That’s a good thing, as he’ll be given plenty of adult responsibilities with the Lakers: pick up much of the scoring slack created by O’Neal’s departure, play everything from point guard to power forward and become Kobe Bryant’s second in command. Odom had warmed to that last duty by the end of the team’s first practice. All the players had left except Bryant, who was engulfed by reporters. “C’mon, Kobe,” Odom said playfully, peaking over a row of cameras. “Bus is leaving. Gonna leave without you.”
November 15, 2004
Odom adjusts to basketball life with Bryant. By Chris Ballard.
This may bode well for the Lakers’ chemistry, but it also points up their biggest weakness: Kobe worship. A team cannot win with one Mr. Burns and four guys fighting to play the role of Smithers. The main thing deferred by excessive deference is winning. The most glaring example is Odom. Last season with the Heat he played like an All-Star, averaging 17.1 points, 9.7 rebounds and 4.1 assists while running the offense from the point-forward position. So far, with the exception of the Spurs game, in which he scored 24 points, Odom has looked lost. A gifted playmaker, he’s been reduced to standing on the far side of the court as Bryant operates, then spotting up and shooting three-pointers—which are not his forte (31.0% for his career).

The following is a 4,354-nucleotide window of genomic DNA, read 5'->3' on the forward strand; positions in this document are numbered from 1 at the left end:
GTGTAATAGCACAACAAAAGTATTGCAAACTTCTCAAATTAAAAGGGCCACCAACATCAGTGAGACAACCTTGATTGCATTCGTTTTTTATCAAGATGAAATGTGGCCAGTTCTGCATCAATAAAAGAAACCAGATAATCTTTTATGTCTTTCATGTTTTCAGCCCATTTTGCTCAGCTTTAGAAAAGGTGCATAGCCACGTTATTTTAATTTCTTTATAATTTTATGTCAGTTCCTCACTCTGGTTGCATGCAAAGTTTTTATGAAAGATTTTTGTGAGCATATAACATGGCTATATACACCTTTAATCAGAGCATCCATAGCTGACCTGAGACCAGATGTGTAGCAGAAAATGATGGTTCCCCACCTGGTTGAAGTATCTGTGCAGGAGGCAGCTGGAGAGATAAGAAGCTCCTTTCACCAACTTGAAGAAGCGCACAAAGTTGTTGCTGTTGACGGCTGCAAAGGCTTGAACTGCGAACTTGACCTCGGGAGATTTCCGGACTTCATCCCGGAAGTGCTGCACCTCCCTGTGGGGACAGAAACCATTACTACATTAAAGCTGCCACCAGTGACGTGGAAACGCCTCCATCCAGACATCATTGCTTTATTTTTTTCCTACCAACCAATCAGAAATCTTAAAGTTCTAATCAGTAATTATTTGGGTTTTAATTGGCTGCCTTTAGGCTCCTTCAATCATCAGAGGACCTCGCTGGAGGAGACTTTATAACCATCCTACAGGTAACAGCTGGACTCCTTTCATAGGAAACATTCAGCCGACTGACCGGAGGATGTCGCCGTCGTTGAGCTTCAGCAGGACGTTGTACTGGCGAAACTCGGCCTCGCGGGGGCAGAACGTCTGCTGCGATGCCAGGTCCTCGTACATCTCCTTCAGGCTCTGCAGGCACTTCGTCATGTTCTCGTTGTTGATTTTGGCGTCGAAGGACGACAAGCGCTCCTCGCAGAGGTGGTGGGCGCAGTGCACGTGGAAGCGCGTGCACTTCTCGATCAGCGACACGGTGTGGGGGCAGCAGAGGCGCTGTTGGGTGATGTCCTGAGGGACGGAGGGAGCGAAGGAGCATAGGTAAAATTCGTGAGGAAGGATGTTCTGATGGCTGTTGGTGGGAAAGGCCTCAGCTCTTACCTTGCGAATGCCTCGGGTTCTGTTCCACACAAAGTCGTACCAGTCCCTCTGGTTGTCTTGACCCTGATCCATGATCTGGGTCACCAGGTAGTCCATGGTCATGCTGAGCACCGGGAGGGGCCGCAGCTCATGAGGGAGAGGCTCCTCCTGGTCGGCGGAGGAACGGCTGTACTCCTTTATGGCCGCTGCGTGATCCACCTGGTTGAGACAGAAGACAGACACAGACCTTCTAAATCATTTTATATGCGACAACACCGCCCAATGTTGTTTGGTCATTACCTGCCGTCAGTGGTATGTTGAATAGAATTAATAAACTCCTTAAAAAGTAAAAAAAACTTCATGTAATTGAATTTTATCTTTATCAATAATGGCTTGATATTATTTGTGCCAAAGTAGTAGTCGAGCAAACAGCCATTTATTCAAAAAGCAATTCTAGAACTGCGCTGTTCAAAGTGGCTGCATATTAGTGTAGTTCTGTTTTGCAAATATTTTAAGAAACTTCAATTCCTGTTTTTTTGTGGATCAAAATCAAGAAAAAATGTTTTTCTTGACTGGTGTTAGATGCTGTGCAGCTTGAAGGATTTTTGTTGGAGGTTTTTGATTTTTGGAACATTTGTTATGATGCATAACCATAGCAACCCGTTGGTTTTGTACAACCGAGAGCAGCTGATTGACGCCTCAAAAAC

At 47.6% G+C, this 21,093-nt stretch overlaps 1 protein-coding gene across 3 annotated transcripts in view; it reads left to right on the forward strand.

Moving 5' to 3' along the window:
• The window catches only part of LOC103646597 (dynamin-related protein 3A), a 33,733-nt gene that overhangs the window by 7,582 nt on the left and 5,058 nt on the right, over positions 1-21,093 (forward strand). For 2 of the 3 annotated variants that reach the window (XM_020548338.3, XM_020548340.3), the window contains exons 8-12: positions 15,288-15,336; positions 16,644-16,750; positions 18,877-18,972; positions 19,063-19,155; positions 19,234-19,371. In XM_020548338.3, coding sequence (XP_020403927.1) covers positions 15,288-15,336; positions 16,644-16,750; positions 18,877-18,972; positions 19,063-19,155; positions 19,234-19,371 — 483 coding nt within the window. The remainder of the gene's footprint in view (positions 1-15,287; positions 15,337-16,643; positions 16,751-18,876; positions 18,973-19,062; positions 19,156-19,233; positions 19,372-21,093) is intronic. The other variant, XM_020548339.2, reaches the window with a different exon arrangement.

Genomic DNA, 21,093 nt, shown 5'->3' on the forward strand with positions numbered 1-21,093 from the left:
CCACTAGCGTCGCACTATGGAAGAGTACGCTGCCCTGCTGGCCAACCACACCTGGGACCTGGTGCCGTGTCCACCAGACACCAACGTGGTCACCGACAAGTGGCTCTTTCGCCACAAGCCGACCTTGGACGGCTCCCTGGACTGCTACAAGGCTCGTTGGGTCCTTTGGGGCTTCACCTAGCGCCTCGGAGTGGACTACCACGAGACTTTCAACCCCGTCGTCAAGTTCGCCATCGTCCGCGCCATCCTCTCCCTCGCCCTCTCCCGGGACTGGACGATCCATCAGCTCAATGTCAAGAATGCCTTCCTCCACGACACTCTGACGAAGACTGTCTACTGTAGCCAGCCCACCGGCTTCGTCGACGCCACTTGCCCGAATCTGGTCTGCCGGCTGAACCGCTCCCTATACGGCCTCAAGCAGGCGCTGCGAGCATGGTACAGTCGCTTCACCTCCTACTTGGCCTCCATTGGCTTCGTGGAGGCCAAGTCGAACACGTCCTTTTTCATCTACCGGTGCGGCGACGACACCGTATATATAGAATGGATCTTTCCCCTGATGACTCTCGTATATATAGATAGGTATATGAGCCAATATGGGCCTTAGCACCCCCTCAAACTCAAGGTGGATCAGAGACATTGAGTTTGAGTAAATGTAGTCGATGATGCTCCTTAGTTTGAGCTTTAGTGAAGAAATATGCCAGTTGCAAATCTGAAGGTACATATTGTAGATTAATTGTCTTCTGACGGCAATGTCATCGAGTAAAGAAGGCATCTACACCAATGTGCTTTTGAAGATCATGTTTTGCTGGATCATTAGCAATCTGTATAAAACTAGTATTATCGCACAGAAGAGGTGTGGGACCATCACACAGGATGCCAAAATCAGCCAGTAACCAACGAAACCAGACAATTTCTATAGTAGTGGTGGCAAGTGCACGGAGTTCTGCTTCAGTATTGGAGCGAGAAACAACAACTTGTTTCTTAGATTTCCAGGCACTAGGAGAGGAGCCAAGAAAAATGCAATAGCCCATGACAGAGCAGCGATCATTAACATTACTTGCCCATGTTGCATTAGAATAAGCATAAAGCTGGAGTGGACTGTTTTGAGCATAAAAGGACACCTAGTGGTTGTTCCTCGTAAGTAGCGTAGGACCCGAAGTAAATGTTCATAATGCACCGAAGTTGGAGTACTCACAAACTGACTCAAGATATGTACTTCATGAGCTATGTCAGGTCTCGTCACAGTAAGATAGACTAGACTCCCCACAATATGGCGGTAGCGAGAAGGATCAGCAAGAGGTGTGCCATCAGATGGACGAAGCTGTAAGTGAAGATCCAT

“This is my first time playing on the weak side of the ball, but it’s something that I'm going to get used to,” Odom says, nodding like a man who believes that if he says something often enough, it will be true. “Sometimes Kobe’s so good with the ball that I almost watch instead of playing alongside him.” Then Odom volunteers an especially ill-fitting comparison to Michael Jordan & Co. “Guys like Steve Kerr flourished in that role.”
April 18, 2005
Odom gives a gift to Miami Dolphins cornerback Will Poole. By Sarah Thurmond.
They met in 1995 at a summer basketball camp held by their high school in Queens, N.Y. Though Odom was a junior and Poole a freshman, the pair stayed in touch after Odom transferred to another school, played a year at Rhode Island and went to the NBA. They talk often and get together when they’re back home in New York. Last year Odom was with the Heat when Poole was drafted by Miami, but Odom went to the Lakers soon afterward. “[When he came to Miami], I gave him my BMW,” says Odom, 25. “Who would have thought two friends who went to the same school would be professionals?”
April 17, 2006
Bryant and Odom butt heads? By Jack McCallum and L. Jon Wertheim.